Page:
By Sid Lowe
February 01, 2012

MIRANDA DEL EBRO, Spain -- The miracle continues. In the 91st minute, Ander Lambarri reached a long, hopeful ball into the penalty area and, on the turn, hit a perfect shot into the far corner. 1-2. Mirandés had got one back against Athletic Bilbao and it was no more than it deserved. Athletic had taken a 2-0 lead with two from Fernando Llorente in the first half and had three clear chances wrongly ruled out for offside too. But Mirandés had struck the bar and seen Athletic goalkeeper Gorka Iraizoz make a superb save. Now, just like in the quarterfinal, it had found a stoppage time goal. Now, at last there was hope: next week, Mirandés travel to San Mamés in the Copa del Rey semifinal second leg trailing by a solitary goal.

So what? So, Mirandés is not your average team. In fact, no, that's a lie: it is your average team. Very average. And that is exactly the point. Last night, Mirandés became only the second team from Spain's Second Division B ever to play in the semifinal of the Copa del Rey, after Figueres. That's only the second team in 109 years of the competition. Late last night, the town was out celebrating. Again. Burgos is a province without a single player in the first division at any club; now it has an entire team a step from the final. Even if Mirandés does not get there, this is the greatest of achievements. It is a miracle already.

"We will tell our grandchildren," says the coach Carlos Pouso. He is not the only one.

Miranda del Ebro, population 35,000, looks like a town in the grips of a revolution. Murals have been painted on walls, red and black flags are everywhere. TV crews and radio shows took up residence. Rarely has a story captured the collective imagination quite like this one. After the semifinal, Iker Casillas declared himself "jealous" of the astonishing, barely believable experience that Mirandés was living. Yes, that's a World Cup winning captain wishing he was there. Gerard Piqué called it "incredible." The writer David Trueba lauded the fact that it had shown the world that "the revolt of the weak is possible -- even though it is an idea we had banished from our heads since we started dealing with banks."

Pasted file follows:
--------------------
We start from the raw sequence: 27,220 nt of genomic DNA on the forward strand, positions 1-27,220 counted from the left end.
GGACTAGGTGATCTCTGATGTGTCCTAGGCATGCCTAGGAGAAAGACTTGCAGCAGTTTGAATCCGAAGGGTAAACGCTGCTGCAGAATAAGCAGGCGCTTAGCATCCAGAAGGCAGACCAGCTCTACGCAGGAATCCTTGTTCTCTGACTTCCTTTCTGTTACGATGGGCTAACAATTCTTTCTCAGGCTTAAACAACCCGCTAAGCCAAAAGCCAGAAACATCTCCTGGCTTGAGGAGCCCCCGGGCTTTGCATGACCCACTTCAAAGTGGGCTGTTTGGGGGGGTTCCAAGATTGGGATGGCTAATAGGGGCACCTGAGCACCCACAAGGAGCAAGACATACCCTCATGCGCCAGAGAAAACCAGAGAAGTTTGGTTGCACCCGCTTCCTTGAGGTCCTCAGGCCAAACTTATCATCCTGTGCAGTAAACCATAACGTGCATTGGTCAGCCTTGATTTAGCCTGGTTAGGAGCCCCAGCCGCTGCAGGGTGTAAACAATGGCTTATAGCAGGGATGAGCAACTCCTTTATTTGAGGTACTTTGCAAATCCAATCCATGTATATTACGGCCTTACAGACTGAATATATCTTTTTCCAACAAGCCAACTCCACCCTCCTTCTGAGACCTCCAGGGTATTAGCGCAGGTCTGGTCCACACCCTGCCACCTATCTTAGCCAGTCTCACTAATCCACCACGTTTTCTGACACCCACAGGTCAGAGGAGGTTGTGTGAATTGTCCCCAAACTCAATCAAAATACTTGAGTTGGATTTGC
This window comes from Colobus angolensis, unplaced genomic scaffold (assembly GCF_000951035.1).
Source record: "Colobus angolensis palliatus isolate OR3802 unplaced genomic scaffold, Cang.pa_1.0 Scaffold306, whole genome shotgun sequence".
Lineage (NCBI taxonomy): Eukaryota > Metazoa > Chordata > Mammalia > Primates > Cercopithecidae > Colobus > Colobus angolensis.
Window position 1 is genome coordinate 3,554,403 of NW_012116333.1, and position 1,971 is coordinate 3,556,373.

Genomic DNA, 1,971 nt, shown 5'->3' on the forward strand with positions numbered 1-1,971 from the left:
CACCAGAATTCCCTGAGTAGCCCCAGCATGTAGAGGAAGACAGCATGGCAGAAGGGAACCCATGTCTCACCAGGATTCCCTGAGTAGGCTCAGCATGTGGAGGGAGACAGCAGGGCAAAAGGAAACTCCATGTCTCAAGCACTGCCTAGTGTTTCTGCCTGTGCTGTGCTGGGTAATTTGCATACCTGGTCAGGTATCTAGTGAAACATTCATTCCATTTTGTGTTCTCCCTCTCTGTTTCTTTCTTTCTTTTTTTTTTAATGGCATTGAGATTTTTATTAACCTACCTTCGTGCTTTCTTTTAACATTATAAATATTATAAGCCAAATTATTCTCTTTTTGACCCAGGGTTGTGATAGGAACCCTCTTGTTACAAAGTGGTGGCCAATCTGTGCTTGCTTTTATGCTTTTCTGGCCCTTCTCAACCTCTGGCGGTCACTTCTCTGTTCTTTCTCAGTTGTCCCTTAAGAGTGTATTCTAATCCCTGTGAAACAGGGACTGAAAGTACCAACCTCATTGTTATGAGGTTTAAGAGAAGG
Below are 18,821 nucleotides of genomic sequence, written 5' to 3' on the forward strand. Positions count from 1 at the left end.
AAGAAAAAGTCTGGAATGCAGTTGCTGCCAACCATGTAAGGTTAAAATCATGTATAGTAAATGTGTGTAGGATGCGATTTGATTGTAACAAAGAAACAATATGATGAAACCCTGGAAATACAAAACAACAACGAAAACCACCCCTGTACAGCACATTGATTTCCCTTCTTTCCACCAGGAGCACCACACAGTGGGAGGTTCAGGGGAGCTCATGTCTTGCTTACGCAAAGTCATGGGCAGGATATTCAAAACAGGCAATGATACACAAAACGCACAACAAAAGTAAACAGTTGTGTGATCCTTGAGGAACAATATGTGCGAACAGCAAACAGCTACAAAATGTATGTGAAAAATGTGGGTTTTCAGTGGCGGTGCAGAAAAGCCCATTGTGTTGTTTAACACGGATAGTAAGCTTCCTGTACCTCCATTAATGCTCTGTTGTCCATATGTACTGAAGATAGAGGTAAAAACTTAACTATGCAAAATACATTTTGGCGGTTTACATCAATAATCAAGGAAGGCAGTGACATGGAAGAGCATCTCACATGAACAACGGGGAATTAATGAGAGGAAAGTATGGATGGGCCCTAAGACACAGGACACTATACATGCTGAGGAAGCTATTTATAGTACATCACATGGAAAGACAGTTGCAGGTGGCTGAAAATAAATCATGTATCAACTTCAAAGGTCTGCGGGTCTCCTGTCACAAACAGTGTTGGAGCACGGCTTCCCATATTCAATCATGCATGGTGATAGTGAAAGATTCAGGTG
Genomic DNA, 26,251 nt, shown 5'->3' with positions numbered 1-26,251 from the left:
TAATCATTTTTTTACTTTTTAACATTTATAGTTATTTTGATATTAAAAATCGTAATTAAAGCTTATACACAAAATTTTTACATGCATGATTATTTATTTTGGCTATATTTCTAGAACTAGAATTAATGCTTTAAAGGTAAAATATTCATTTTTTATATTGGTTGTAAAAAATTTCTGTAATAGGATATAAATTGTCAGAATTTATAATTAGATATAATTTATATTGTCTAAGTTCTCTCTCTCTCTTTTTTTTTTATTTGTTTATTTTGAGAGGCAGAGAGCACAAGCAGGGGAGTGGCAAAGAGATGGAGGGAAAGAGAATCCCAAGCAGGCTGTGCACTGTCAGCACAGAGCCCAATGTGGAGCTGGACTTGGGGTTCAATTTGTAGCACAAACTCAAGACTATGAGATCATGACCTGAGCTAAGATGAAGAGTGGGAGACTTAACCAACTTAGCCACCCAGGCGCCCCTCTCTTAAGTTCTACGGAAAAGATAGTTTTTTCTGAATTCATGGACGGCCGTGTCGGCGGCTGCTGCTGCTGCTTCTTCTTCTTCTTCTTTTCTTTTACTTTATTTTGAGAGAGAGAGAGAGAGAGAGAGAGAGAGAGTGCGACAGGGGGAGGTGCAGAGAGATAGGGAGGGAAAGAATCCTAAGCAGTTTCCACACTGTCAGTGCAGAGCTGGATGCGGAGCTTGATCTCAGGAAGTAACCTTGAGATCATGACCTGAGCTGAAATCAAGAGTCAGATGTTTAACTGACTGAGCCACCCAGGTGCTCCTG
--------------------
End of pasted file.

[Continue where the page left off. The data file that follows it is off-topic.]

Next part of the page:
Exaggerated? Not really. Mirandés plays in the Second Division B. It is often referred to as the third tier of Spanish soccer but that does not quite capture its essence: the Spanish league has a First Division, a Second Division (A), Second Division B and Third Division. At Second Division B level, there are four regionalized leagues, all of them with 20 teams. It would be fair to talk about the Second Division B as anything from the third tier to the seventh but even that does not quite express its status compared to the top flight.

Let's put this into context: this season, Mirandés played Athletic Bilbao in the league too -- only it was Athletic Bilbao's B team. In the quarterfinal, Mirandés defeated Espanyol: a team whose budget is 39 times the size of its own. Athletic Bilbao is even bigger. The difference between the two sides was reflected in the motivational video that Mirandés coach Carlos Pouso, a former industrial warehouse worker, showed his players. Athletic Bilbao's nickname is the lions. The video showed a boar attacking a lion. That is what his team must do. In the second half, at least it is what it did do. It is what Mirandés had done throughout the competition and what took it this far.

The man who scored for Athletic Bilbao last night was Fernando Llorente. This past weekend, he scored a hat trick against Rayo Vallecano. As is traditional, his teammates signed the match ball for him. One of them wrote: "?5M net, and [your contract renewal] is done!" That sum of ?5M would keep the whole of Mirandés going for four seasons. Compare Llorente to Mirandés's all-time top scorer (on 120 goals), captain and hero of the Copa del Rey run. When it defeated Espanyol in the quarterfinal with a 92nd-minute goal, the team went out to celebrate. Pablo Infante did not join them. He had to be at work at 8 a.m. the following morning -- opening the local savings bank in the small town of Quincoces de Yuso, 60 kilometers away.